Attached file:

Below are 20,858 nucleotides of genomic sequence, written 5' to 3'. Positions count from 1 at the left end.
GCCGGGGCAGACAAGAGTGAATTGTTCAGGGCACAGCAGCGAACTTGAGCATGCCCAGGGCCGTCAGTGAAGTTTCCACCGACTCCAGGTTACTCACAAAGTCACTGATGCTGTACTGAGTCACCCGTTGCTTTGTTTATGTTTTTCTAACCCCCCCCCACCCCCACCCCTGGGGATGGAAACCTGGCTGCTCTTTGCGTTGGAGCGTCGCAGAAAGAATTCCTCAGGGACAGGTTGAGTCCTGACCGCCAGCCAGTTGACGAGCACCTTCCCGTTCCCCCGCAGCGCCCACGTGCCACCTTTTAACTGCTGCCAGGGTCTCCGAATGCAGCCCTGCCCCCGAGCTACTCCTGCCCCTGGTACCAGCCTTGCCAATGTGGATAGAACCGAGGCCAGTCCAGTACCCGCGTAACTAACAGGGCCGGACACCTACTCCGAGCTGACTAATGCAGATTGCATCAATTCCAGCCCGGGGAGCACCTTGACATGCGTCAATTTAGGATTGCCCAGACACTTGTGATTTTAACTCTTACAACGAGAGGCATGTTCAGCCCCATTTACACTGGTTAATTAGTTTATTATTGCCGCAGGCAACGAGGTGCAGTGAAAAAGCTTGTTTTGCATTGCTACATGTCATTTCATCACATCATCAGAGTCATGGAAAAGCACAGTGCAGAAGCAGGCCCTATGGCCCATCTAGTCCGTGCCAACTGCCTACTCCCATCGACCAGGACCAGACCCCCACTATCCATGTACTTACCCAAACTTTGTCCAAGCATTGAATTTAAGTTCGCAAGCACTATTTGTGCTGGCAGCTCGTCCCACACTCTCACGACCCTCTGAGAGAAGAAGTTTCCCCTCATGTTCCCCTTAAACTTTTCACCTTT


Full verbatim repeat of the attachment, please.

Below are 20,858 nucleotides of genomic sequence, written 5' to 3'. Positions count from 1 at the left end.
GCCGGGGCAGACAAGAGTGAATTGTTCAGGGCACAGCAGCGAACTTGAGCATGCCCAGGGCCGTCAGTGAAGTTTCCACCGACTCCAGGTTACTCACAAAGTCACTGATGCTGTACTGAGTCACCCGTTGCTTTGTTTATGTTTTTCTAACCCCCCCCCACCCCCACCCCTGGGGATGGAAACCTGGCTGCTCTTTGCGTTGGAGCGTCGCAGAAAGAATTCCTCAGGGACAGGTTGAGTCCTGACCGCCAGCCAGTTGACGAGCACCTTCCCGTTCCCCCGCAGCGCCCACGTGCCACCTTTTAACTGCTGCCAGGGTCTCCGAATGCAGCCCTGCCCCCGAGCTACTCCTGCCCCTGGTACCAGCCTTGCCAATGTGGATAGAACCGAGGCCAGTCCAGTACCCGCGTAACTAACAGGGCCGGACACCTACTCCGAGCTGACTAATGCAGATTGCATCAATTCCAGCCCGGGGAGCACCTTGACATGCGTCAATTTAGGATTGCCCAGACACTTGTGATTTTAACTCTTACAACGAGAGGCATGTTCAGCCCCATTTACACTGGTTAATTAGTTTATTATTGCCGCAGGCAACGAGGTGCAGTGAAAAAGCTTGTTTTGCATTGCTACATGTCATTTCATCACATCATCAGAGTCATGGAAAAGCACAGTGCAGAAGCAGGCCCTATGGCCCATCTAGTCCGTGCCAACTGCCTACTCCCATCGACCAGGACCAGACCCCCACTATCCATGTACTTACCCAAACTTTGTCCAAGCATTGAATTTAAGTTCGCAAGCACTATTTGTGCTGGCAGCTCGTCCCACACTCTCACGACCCTCTGAGAGAAGAAGTTTCCCCTCATGTTCCCCTTAAACTTTTCACCTTT